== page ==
Ken Osmond, who as a teen landed the role of wily troublemaker Eddie Haskell in the 1950s-era television comedy “Leave It to Beaver” and went on to serve as a Los Angeles police officer, during which he survived two close-call shooting incidents, died Monday, his family announced.

Osmond died at his Los Angeles home. He was 76 and had suffered from respiratory issues, Henry Lane, his former partner at the LAPD, told Variety.

The family did not release the cause of death in a statement one of his two sons issued through his father’s manager.

“He was an incredibly kind and wonderful father. He had his family gathered around him when he passed. He was loved and will be very missed,” Eric Osmond said.

Osmond played the iconic character of Eddie Haskell — a scheming friend of Beaver’s older brother Wally who always sweet-talked Mr. and Mrs. Cleaver — on the series that ran on CBS in the 1957-58 season and on ABC from 1958-63.

“I will greatly miss my lifelong friend Ken Osmond who I have known for over 63 years,” Jerry Mathers, who starred as Theodore “Beaver” Cleaver, tweeted.

“I have always said that he was the best actor on our show because in real life his personality was so opposite of the character that he so brilliantly portrayed. RIP dear friend.”

Writer-director Cameron Crowe (“Almost Famous,” “Jerry McGuire”) posted an autographed photo that Osmond personalized for him and tweeted: “Eddie Haskell is one of the greatest characters ever. Ken Osmond destroyed every scene, and when the show was over, he dropped the mic to become a cop. Classic.”

Crowe added that he `always dreamed Jeff Spicoli was a distant relative of the Haskells,” referring to the stoner surfer character played by Sean Penn in “Fast Times at Ridgemont High,” based on Crowe’s book and screenplay.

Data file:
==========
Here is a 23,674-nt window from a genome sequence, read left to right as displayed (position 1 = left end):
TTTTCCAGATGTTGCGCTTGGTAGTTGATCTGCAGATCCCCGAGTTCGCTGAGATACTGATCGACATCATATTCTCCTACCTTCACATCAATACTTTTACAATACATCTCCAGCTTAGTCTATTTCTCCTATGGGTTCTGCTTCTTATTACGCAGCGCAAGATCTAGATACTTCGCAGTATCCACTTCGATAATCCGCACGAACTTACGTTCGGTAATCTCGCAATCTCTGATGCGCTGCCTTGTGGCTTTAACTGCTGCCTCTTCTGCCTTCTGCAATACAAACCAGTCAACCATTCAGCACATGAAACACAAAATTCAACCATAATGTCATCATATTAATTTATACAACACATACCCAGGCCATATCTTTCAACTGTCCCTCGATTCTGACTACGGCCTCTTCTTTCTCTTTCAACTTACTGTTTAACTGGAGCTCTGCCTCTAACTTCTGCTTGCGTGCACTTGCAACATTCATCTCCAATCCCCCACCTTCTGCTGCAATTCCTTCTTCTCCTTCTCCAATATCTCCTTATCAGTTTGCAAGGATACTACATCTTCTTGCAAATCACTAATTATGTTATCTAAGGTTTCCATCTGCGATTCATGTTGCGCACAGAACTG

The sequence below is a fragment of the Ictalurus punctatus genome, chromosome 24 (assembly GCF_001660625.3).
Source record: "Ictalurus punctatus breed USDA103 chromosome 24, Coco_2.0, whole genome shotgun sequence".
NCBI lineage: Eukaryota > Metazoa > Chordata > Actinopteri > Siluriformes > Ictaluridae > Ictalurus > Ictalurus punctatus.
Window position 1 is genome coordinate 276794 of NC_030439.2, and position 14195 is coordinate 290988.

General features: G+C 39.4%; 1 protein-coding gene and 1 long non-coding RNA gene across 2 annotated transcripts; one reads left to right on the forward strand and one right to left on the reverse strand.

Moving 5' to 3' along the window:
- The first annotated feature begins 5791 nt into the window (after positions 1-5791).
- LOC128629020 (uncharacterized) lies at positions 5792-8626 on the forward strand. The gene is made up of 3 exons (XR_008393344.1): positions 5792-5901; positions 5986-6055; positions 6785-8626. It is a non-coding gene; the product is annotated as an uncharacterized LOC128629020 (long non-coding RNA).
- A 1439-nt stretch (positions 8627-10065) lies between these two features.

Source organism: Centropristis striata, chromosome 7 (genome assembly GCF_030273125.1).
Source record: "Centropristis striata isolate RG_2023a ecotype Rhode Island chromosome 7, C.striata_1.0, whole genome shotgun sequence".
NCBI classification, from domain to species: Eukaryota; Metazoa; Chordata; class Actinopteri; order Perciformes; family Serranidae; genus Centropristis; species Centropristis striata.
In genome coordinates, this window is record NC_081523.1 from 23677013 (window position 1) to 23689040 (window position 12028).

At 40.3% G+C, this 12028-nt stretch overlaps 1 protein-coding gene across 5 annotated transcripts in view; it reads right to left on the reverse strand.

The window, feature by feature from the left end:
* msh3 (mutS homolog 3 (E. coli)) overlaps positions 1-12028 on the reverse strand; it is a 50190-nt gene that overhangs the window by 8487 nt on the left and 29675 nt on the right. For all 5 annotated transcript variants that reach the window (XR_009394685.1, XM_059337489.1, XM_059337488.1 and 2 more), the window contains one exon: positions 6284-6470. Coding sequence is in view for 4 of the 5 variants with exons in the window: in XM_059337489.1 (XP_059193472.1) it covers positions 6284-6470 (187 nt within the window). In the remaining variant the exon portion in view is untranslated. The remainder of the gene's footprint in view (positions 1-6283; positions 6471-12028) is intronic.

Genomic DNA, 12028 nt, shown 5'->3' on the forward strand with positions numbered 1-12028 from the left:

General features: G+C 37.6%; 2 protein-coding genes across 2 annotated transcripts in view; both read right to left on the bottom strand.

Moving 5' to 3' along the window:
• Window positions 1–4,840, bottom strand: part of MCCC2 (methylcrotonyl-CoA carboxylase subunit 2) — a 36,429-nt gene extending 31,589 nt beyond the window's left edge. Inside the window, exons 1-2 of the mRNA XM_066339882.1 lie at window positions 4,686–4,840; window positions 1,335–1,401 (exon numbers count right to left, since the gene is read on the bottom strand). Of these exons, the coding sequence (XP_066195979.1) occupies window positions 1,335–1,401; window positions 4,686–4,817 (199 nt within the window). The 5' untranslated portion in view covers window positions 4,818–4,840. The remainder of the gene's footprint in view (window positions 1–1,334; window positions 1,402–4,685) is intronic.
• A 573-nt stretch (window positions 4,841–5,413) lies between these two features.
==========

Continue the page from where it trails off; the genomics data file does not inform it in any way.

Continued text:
Born in Glendale, Osmond made his film debut with his brother Dayton as a child extra in “Plymouth Adventure,” starring Spencer Tracy, according to his biography on the Internet Movie Database at Osmond landed his first speaking role at age 9 in the film “So Big,” starring Jane Wyman and Sterling Hayden.

He won the role of Haskell at 14. When the run of “Leave it To Beaver” ended, Osmond joined the Army and later picked up some roles on popular shows like “Petticoat Junction” and “The Munsters.”

Osmond also reprised his best-known role in a 1983 reunion movie, “Still the Beaver,” with other members of the original cast which aired on CBS and a revival series, “Still the Beaver,” which aired on Disney Channel in the 1984-85 and on TBS from 1986-89 as “The New Leave It to Beaver.”

Osmond was a member of the LAPD from 1970-1988 and survived two shooting incidents during his career. In 1980, he was shot in the chest while chasing a suspected car thief and wearing a bulletproof vest. Two slugs were stopped by the vest and a third ricocheted off his bet buckle, according to a 1988 Los Angeles Times report. A month later, a bullet fired by a security guard came close enough to part Osmond’s hair.

Osmond, who worked as a motorcycle officer, fought the department for a disability pension based on concerns that going back on the job would exacerbate depression triggered by the attacks. The pension was at first denied by the Board of Pension Commissioners, which was forced to granted it retroactively by a court ruling on appeal.

The car theft suspect was later sentenced to death in another man’s murder.

In addition to Eric, Osmond is survived by another son, Christian, and his wife Sandy.

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